In their filings, Trump's attorneys argued that, even if he were disqualified by reason of §3, that doesn't mean a state can remove him from the ballot.

In its decision, the Colorado Supreme Court cited Hassan v Colorado (10th Cir. 2012) --- a decision that had been authored by then Judge, now Justice, Neil M. Gorsuch:

It is "a state's legitimate interest in protecting the integrity and practical functioning of the political process" that "permits it to exclude from the ballot candidates who are constitutionally prohibited from assuming office."

Text, history, contemporaneous dictionaries and the opinions of the four law professors support the CO Supremes' interpretation of "engaged" and "insurrection" as those words appear in §3 of the 14th Amendment. They also support the CO Supreme Court's determinations that (1) §3 is "self executing" --- that neither an Act of Congress nor a criminal conviction for "engaging" in "insurrection" are required in order for States to remove disqualified Presidential candidates from the ballot --- and (2) the fact that, according to the same Amendment, a 2/3 majority vote in both Houses of Congress can overturn a §3 disqualification does not diminish a State's right to determine whether a candidate is disqualified pursuant to §3 in the first place.

Nationwide removal

Although, in a narrow sense, the case before SCOTUS entails an order, stayed for the moment, removing the name Donald J. Trump from a Republican primary ballot in only one state, if the Court upholds the factual determination that Trump "engaged" in "insurrection" and the legal determination that he is disqualified by reason of §3 of the 14th Amendment, those findings would be binding upon the courts and Secretaries of State (or whoever the chief election official may be) in all 50 states.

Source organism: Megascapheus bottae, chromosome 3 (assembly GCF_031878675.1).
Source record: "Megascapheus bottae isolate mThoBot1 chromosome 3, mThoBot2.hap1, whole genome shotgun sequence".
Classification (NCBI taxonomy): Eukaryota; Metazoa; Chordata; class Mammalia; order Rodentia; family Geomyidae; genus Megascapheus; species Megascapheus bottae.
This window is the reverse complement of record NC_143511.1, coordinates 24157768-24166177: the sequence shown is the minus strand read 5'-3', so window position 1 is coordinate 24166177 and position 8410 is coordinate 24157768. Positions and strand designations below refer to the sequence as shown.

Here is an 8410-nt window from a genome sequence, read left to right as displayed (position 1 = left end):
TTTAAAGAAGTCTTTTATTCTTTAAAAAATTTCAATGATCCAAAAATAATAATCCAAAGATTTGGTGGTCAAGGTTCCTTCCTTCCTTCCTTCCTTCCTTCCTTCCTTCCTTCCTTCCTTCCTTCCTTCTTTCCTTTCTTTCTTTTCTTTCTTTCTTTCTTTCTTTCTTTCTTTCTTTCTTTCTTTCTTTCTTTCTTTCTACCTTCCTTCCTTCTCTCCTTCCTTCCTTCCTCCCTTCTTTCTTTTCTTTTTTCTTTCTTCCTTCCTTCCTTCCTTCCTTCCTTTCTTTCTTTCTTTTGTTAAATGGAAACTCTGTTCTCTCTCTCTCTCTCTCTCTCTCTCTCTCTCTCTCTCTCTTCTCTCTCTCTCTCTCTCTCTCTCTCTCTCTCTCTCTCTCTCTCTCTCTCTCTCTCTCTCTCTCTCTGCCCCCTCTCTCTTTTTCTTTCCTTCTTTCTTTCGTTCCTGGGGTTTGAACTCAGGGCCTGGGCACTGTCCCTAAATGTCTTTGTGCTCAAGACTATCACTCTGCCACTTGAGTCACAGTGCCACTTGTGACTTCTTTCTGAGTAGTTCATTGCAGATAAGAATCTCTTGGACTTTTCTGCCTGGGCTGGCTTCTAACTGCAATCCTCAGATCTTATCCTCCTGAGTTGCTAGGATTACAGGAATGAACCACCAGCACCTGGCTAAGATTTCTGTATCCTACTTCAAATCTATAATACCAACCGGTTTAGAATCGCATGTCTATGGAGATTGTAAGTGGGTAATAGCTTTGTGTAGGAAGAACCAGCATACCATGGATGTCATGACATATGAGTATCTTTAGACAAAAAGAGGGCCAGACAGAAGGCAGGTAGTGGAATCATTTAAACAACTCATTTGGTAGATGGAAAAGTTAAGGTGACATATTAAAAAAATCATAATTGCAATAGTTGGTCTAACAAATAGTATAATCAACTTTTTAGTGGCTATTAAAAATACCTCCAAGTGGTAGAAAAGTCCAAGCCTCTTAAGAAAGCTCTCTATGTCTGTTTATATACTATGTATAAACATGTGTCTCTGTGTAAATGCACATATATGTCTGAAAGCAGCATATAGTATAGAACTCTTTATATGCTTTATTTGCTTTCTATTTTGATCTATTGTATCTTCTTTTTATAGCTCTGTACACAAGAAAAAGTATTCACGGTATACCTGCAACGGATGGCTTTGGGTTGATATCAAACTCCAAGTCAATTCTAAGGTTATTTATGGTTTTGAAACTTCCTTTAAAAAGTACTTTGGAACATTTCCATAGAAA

While the decision will come too late for a few States, like New Hampshire, where the Presidential Primary is scheduled for Jan. 23, 2024, it is difficult to imagine a valid reason for a Secretary of State or state judiciary to refuse to remove the name Donald J. Trump for subsequent primaries and, especially, general election ballots.

On the other hand, if SCOTUS overturned the Colorado Supreme Court decision, the U.S. Electorate would still be in a position to prevent Trump from returning to the Oval Office.

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Ernest A. Canning is a retired attorney, author, and Vietnam Veteran (4th Infantry, Central Highlands 1968). He previously served as a Senior Advisor to Veterans For Bernie. Canning has been a member of the California state bar since 1977. In addition to a juris doctor, he has received both undergraduate and graduate degrees in political science. Follow him on twitter: @cann4ing